Posted by: Highland landscaping | March 18, 2020

March 2020


March, 2020                        EDITION 128

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  Since March of 2019, we have presented a series of articles on the American Society of Civil Engineers (ASCE) 2017 report on the United States infrastructure.  Through these, we have made the effort to present the same data that our government agencies must sift through, learn from, and understand, in order to build or improve infrastructure that meets the ever-changing needs of the citizens and businesses that give our country the energy to continue to move forward.  Where possible we have shown how “it all started” historically, so our readers can put all of this in perspective.

This month, the topic of a new reservoir lake in North Texas, Bois d’ Arc Lake, ties together articles that started back in March of 2012.  At that time, we were struggling with drought issues, water restrictions and a little critter causing problems in area lakes called zebra mussels.  Residents that receive water from Lake Texoma were feeling this more than most other communities in the DFW area (March, 2012, May, 2013,).  During this timeframe, we were not seeing the massive development brought about after the 2016 election that invited many new businesses and residents to the area.  Our big concern at that time was the severe 2011 drought;  and possible water shortages, if another dry summer followed or pipes from the area reservoir lakes became clogged with zebra mussels.  At that time (see January, 2017 edition), the estimate was 300 people were moving to the Dallas Metroplex every day.  In May, 2019, the Texas Tribune (supported by Census figures) estimated the number of new residents has grown to 1000 per day.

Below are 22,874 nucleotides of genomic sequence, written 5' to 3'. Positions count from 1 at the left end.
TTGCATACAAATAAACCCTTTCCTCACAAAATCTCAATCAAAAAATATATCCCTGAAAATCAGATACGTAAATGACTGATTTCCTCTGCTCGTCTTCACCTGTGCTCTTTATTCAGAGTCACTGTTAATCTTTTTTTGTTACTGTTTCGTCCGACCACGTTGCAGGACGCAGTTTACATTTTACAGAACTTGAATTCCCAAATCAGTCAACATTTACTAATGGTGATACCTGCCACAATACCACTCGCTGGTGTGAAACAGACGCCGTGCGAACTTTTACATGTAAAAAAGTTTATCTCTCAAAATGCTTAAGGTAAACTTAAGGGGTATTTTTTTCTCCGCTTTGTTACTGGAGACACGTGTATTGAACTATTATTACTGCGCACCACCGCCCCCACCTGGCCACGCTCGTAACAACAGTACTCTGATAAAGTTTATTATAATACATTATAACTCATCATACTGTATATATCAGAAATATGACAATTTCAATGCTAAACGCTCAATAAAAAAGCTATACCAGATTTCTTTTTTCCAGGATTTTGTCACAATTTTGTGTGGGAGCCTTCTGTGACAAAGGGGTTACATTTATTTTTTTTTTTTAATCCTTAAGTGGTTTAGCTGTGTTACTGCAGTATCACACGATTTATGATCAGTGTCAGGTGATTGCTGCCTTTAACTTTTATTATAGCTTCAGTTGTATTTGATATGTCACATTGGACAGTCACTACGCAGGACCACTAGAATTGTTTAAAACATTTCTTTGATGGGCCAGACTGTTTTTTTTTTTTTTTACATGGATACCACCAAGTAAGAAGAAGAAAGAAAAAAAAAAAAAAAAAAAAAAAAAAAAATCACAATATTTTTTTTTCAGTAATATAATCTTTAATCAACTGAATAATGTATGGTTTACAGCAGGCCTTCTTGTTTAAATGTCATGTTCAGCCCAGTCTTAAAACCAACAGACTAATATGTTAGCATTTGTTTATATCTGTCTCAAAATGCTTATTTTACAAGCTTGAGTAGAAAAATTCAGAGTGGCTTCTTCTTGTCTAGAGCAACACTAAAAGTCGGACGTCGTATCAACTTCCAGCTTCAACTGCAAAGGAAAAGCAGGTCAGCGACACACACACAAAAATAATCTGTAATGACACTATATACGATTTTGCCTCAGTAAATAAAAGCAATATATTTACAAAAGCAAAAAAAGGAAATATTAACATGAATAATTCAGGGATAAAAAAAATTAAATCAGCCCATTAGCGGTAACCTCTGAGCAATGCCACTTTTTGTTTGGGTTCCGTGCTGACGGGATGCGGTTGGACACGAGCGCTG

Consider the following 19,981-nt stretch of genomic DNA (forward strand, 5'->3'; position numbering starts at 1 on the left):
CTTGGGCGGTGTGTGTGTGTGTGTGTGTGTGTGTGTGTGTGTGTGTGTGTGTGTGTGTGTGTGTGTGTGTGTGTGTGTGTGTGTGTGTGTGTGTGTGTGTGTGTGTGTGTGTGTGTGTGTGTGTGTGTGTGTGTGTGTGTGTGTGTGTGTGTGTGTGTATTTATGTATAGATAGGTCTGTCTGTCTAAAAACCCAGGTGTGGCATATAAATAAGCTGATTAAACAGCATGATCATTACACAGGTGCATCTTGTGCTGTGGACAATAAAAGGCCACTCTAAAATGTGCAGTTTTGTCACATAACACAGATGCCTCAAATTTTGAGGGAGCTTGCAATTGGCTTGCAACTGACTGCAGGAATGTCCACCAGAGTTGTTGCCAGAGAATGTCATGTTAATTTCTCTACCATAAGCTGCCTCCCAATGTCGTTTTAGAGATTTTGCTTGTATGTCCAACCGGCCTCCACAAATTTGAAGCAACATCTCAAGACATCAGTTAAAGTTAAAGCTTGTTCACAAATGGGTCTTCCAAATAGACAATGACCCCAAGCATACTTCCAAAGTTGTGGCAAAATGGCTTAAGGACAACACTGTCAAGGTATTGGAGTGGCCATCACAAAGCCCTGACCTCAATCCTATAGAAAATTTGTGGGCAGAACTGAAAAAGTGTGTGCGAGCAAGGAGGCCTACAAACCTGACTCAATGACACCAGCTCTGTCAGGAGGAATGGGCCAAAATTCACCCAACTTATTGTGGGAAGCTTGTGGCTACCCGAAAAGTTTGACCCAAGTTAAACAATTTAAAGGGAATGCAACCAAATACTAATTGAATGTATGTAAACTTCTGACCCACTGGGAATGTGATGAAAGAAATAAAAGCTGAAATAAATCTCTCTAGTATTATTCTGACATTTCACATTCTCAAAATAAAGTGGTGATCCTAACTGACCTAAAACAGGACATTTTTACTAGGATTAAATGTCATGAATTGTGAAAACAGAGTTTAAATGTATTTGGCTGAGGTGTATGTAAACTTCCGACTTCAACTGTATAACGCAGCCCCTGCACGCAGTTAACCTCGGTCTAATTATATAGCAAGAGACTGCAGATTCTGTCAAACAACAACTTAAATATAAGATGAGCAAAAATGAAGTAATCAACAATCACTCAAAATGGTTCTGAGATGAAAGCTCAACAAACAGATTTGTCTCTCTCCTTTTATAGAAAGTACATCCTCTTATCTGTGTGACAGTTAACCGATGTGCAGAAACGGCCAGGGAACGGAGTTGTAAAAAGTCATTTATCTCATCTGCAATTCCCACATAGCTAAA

In the early 2000’s, planning and permitting began for a $1.6 billion reservoir lake to be built by the North Texas Municipal Water District.  Bois d’ Arc Lake is the first new reservoir lake for Texas in 30 years.   Located north of Bonham, in Fannin County, the 16,641-acre lake will be a welcome addition to the infrastructure,  meeting the needs of 1.8 million people until 2040.  The water supply estimate is stated at a “firm yield “ of 108 million gallons of water per day.   The firm yield is the amount that can be supplied under the driest conditions ever experienced in the area.

The project includes a 2-mile long, 90 foot tall earthen dam.  In addition to a raw water pump station, there are two 210 million gallon storage reservoirs, a water treatment plant and a high service pump station.  Each of the reservoirs will hold enough water to fill 318 Olympic-size swimming pools.

This massive project, which began in 2018, should be completed this year.  The January, 2020 Progress Report states that work continues on building the dam, spillway and reservoir; as well as, virtually all aspects of the project.    The dam is scheduled to be completed by next winter.  Natural streams that were redirected for farm land are being  returned to their original flow to feed  into the lake.    Trees and natural debris are being removed from the lake bed.  Native grasses and trees are being planted to restore natural habitats for wildlife,  and to support stream and lake banks.   To date, 1.4 million trees have been planted.   The plan is to plant another 1.6 million trees by this March.  The remaining 2 million trees will be planted next season (2020/2021).  The name Bois d’ Arc is to honor local history and the Bois d’ Arc tree, a distinctive symbol of the region.

In addition to providing much needed water infrastructure to North Texas communities, Bois d’ Arc Lake will also support new economic development and afford residents lake recreation.   It is anticipated that the Lake will be completed and filled by 2022.  Funding for the project will be shared by the 80 communities who receive water from the North Texas Municipal Water District  (NTMWD).   The Texas Water Development Board approved $1.47 billion for these projects.  This low interest funding  is anticipated to save the communities of the NTMWD over $230 million in interest.